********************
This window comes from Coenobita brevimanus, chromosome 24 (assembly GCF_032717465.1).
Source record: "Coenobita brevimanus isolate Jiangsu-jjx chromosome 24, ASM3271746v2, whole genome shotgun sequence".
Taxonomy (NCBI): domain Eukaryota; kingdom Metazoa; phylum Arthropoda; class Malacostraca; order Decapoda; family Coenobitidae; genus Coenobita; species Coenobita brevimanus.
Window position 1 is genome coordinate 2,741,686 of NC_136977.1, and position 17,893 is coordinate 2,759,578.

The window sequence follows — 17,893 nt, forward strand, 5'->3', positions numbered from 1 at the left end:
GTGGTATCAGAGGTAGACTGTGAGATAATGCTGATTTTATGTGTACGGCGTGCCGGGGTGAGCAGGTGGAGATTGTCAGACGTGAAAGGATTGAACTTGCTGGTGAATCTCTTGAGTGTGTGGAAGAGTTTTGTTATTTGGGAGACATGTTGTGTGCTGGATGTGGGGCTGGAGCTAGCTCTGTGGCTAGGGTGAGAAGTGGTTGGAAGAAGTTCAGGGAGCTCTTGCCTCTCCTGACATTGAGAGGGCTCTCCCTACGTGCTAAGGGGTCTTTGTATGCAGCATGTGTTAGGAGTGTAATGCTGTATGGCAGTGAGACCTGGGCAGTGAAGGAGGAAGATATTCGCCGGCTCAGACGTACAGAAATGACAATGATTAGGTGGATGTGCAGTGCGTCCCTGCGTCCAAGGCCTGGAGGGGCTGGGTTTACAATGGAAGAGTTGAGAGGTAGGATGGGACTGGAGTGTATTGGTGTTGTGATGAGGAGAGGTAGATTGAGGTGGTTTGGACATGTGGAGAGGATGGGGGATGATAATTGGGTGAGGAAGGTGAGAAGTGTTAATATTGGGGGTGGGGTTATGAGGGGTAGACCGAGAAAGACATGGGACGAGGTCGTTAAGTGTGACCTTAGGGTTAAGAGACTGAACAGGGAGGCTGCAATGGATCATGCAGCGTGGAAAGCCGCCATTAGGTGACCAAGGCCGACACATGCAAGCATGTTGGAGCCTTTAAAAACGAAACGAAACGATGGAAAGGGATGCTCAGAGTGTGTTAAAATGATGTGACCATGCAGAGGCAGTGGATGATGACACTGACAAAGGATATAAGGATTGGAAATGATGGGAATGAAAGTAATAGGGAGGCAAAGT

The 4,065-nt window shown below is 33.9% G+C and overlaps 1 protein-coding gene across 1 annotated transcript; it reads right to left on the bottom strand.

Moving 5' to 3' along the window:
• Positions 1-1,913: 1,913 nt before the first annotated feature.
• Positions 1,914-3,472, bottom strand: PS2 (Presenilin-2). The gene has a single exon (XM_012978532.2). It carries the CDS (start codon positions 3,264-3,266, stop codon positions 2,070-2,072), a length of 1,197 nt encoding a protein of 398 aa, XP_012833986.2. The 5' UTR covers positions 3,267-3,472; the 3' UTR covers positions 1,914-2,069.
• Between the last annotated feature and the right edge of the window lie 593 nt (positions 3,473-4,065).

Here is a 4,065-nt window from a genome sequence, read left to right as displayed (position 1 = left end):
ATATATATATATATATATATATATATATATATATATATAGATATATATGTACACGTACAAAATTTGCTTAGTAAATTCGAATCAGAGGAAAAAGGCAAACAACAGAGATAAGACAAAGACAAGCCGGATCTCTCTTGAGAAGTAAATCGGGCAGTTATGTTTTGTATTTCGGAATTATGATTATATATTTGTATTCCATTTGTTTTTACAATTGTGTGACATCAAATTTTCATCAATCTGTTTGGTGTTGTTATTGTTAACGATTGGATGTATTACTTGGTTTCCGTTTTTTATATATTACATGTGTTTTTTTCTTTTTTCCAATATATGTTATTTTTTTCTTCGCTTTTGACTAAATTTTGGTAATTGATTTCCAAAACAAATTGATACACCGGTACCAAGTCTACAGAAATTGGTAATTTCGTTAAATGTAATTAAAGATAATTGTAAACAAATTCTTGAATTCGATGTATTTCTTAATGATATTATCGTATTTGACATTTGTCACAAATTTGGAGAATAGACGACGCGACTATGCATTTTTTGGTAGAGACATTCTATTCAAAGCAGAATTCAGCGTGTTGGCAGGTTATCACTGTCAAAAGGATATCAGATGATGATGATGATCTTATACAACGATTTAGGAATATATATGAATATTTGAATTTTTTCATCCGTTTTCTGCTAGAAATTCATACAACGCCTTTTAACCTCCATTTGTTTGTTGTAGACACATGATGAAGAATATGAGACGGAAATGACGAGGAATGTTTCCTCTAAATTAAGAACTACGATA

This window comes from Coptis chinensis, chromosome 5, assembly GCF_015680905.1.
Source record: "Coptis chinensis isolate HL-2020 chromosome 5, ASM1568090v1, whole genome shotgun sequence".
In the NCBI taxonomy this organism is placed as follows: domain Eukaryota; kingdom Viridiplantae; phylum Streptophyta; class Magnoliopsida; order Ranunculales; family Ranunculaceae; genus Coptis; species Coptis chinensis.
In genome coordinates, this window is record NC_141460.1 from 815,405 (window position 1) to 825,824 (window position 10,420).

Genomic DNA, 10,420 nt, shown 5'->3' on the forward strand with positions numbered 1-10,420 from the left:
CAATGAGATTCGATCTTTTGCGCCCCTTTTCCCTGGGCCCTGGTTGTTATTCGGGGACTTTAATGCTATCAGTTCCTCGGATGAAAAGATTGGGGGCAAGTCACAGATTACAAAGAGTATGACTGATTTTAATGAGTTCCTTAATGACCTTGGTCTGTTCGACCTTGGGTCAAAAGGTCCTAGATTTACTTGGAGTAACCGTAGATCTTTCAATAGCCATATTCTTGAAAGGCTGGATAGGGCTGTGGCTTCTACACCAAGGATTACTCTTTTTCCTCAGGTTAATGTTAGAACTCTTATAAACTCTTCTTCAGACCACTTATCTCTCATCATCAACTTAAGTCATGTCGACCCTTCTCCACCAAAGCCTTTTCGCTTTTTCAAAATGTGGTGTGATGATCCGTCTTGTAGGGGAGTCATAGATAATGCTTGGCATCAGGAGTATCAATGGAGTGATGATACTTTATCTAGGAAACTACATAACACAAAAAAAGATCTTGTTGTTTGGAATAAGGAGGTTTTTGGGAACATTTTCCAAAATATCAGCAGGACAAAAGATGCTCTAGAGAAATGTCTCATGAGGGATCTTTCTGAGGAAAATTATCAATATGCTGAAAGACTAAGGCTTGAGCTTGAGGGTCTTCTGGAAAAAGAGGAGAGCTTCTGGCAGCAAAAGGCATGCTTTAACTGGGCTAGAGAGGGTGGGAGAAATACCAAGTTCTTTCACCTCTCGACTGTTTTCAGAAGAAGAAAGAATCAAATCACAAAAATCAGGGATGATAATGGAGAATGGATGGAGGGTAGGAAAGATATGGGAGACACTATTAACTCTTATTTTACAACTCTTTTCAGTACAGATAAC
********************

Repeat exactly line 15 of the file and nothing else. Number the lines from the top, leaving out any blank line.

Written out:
Source record: "Coptis chinensis isolate HL-2020 chromosome 5, ASM1568090v1, whole genome shotgun sequence".